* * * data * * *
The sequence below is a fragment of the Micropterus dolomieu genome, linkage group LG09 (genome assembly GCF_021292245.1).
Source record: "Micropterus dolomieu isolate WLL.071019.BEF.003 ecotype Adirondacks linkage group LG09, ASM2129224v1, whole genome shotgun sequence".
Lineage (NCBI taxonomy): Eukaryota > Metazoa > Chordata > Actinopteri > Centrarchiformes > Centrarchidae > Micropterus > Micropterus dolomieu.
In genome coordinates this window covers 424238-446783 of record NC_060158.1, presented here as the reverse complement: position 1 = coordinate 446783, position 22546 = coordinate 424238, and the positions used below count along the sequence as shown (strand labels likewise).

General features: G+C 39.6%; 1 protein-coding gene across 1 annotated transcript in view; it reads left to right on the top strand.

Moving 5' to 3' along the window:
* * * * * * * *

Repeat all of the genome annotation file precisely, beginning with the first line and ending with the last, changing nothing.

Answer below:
The sequence below is a fragment of the Micropterus dolomieu genome, linkage group LG09 (genome assembly GCF_021292245.1).
Source record: "Micropterus dolomieu isolate WLL.071019.BEF.003 ecotype Adirondacks linkage group LG09, ASM2129224v1, whole genome shotgun sequence".
Lineage (NCBI taxonomy): Eukaryota > Metazoa > Chordata > Actinopteri > Centrarchiformes > Centrarchidae > Micropterus > Micropterus dolomieu.
In genome coordinates this window covers 424238-446783 of record NC_060158.1, presented here as the reverse complement: position 1 = coordinate 446783, position 22546 = coordinate 424238, and the positions used below count along the sequence as shown (strand labels likewise).

General features: G+C 39.6%; 1 protein-coding gene across 1 annotated transcript in view; it reads left to right on the top strand.

Moving 5' to 3' along the window: